Despite having their international borders open for weeks, East African countries such as Tanzania and Rwanda are still seeing slow growth in tourist numbers.
This may be due to South Africa’s borders remaining closed as many international tourists plan their visit to the region as an add-on to their South African itinerary.
During a Kenya Tourism Board (KTB) webinar, CEO of the Kenya Association of Hotelkeepers and Caterers, Michael Macharia, said South Africa’s borders remaining closed was a loss for the entire continent.
“Seventy-six per cent of 350 attendees of a KTB marketing webinar said they had seen a rise in queries for Kenya but we are also seeing the impact of South Africa’s border remaining closed,” he elaborated.
“There are many people who want to have a Kenyan safari and then do an extension into South Africa so it will affect numbers in the interim. We are encouraged to see South Africa’s daily number of [COVID] cases decrease.”
CEO of African Travel and Tourism Association, Chris Mears, agreed: “South Africa is still key to the inbound tourism jigsaw puzzle based on what the consumers usually ask for – visiting more than one African country.”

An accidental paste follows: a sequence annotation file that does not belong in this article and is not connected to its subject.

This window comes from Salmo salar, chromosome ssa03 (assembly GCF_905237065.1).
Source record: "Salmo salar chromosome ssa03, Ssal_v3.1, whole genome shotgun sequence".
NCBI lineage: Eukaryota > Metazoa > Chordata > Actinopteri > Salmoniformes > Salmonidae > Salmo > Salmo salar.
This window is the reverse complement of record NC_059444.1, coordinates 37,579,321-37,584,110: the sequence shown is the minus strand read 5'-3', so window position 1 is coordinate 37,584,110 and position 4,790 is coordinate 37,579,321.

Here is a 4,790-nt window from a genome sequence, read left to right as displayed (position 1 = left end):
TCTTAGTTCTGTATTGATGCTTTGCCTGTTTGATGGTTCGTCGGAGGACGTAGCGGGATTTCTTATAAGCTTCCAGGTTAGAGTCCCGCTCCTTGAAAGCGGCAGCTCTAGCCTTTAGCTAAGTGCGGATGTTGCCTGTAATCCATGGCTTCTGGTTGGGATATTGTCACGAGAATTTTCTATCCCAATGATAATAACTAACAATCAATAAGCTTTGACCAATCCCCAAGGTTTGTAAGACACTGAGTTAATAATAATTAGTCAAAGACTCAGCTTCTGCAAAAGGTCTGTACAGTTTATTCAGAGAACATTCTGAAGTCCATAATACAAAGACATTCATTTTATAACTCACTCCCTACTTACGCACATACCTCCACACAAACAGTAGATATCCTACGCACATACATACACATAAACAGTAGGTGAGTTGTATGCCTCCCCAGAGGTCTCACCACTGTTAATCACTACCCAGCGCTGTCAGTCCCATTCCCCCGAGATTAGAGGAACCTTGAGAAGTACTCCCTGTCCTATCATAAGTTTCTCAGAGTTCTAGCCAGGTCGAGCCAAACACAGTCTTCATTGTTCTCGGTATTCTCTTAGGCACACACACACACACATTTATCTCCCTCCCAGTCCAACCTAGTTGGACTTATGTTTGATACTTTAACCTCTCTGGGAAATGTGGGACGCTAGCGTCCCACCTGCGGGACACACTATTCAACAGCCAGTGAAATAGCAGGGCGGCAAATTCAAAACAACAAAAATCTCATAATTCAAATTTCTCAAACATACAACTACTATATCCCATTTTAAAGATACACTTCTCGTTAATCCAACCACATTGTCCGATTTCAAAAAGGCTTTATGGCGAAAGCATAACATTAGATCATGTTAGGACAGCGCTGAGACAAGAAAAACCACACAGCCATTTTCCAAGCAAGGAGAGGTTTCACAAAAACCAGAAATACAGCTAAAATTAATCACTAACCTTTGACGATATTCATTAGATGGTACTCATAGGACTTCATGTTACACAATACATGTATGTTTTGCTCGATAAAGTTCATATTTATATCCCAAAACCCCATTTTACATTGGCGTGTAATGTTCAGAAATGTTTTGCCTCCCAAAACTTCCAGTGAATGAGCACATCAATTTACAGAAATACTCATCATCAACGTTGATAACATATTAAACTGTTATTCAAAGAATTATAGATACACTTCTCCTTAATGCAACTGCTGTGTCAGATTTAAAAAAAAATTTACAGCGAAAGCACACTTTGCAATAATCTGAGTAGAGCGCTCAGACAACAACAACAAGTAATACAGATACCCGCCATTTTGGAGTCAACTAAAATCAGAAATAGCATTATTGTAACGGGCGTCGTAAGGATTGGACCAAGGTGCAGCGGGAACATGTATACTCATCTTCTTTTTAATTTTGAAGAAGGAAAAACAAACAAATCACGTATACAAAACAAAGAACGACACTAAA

COO of Sense of Africa, Rest of Africa, Paul Brinkman, told Tourism Update that tourism remained subdued in some East African countries – like Tanzania – that opened their borders for international travel in early June.
A further obstacle to an increase in tourism numbers is that tourists do not have faith in some East African countries’ ability to properly manage the health and safety protocols around COVID-19 and that influences source markets’ travel decisions.
“It is also problematic that East Africa is very reliant on North America as a source market, as well as India, who are both struggling with COVID-19 numbers,” said Brinkman.
Mantis Head of E-Commerce, Igneous Le Roux, agreed that early reopening of borders did not do much to bolster Tanzania’s tourism sector.
“Cognisance needs to be taken that Tanzania’s borders opened in early June and international business is only starting to trickle in now. Rwanda’s borders opened a few weeks ago, but the current demand is mostly domestic driven.”
Le Roux said despite the slow trickle of tourists into East Africa, the Southern African region would potentially lose out on bookings with the region’s hub (South Africa) still remaining closed to the international community.
“With Kenya Airways and RwandAir strengthening their position to connect to South Africa’s neighbouring countries, South Africa could be missing out in the short term as well as the long term.”
Le Roux concluded that low COVID-19 numbers were the biggest factor to consider when restarting tourism in any region. “How a country deals with the pandemic is another factor, as this will assist in creating confidence for international travellers to visit a country once the borders reopen and flights resume.
“Low infection rates or the reopening of borders are therefore small wins but at this point, any kind of forward momentum would be appreciated until such time as a vaccine is available.”